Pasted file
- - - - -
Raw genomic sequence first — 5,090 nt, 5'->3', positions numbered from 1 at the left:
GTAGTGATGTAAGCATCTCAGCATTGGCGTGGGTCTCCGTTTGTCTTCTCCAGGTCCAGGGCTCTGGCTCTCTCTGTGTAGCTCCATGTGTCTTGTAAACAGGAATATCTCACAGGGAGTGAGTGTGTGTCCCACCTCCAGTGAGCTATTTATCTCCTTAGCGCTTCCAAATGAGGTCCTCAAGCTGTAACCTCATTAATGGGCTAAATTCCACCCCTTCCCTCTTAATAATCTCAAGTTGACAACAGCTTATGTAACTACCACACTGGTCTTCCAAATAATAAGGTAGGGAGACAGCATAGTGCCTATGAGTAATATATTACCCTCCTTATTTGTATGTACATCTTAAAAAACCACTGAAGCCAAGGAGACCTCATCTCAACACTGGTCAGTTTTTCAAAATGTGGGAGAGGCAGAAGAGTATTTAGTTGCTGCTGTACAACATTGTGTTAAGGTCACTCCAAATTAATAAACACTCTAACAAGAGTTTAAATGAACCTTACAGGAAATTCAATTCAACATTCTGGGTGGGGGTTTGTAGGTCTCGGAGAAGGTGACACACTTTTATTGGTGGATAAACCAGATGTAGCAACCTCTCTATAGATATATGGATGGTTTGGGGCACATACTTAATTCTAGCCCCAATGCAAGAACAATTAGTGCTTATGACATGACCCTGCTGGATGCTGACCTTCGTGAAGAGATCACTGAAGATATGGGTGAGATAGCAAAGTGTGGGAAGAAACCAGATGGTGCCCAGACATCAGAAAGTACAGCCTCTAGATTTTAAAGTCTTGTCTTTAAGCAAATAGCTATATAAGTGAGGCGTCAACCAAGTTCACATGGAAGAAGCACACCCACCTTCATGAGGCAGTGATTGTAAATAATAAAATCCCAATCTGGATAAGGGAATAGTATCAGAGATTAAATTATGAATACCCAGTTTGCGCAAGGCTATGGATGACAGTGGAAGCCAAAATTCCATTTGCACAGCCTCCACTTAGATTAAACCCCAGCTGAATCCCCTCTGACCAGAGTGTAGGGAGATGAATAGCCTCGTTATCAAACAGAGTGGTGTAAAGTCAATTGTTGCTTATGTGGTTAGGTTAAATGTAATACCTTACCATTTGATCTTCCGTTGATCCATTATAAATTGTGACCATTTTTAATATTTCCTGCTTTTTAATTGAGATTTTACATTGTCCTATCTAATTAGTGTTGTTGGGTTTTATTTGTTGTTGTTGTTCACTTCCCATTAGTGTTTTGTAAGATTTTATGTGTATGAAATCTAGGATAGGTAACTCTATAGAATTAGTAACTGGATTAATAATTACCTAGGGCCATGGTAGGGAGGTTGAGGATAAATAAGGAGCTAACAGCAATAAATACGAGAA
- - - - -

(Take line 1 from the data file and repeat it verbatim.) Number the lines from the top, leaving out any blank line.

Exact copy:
Raw genomic sequence first — 5,090 nt, 5'->3', positions numbered from 1 at the left: